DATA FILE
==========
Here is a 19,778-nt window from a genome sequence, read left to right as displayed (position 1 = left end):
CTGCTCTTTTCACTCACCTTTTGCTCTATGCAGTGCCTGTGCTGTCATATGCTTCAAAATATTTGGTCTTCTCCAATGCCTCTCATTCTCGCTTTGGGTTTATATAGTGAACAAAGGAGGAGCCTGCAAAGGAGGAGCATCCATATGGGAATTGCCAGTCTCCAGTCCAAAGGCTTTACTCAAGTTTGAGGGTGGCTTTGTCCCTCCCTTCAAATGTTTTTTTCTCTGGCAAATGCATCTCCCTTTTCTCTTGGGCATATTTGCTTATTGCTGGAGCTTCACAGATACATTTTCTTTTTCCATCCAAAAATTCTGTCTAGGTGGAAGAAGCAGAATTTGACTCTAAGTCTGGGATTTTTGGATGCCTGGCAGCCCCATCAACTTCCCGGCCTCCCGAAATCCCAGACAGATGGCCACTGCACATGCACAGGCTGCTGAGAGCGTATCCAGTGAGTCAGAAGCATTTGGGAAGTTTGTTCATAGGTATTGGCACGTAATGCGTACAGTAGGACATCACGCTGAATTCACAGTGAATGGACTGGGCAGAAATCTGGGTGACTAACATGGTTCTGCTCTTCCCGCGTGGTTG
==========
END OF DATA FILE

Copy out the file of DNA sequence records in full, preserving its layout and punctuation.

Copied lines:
Here is a 19,778-nt window from a genome sequence, read left to right as displayed (position 1 = left end):
CTGCTCTTTTCACTCACCTTTTGCTCTATGCAGTGCCTGTGCTGTCATATGCTTCAAAATATTTGGTCTTCTCCAATGCCTCTCATTCTCGCTTTGGGTTTATATAGTGAACAAAGGAGGAGCCTGCAAAGGAGGAGCATCCATATGGGAATTGCCAGTCTCCAGTCCAAAGGCTTTACTCAAGTTTGAGGGTGGCTTTGTCCCTCCCTTCAAATGTTTTTTTCTCTGGCAAATGCATCTCCCTTTTCTCTTGGGCATATTTGCTTATTGCTGGAGCTTCACAGATACATTTTCTTTTTCCATCCAAAAATTCTGTCTAGGTGGAAGAAGCAGAATTTGACTCTAAGTCTGGGATTTTTGGATGCCTGGCAGCCCCATCAACTTCCCGGCCTCCCGAAATCCCAGACAGATGGCCACTGCACATGCACAGGCTGCTGAGAGCGTATCCAGTGAGTCAGAAGCATTTGGGAAGTTTGTTCATAGGTATTGGCACGTAATGCGTACAGTAGGACATCACGCTGAATTCACAGTGAATGGACTGGGCAGAAATCTGGGTGACTAACATGGTTCTGCTCTTCCCGCGTGGTTG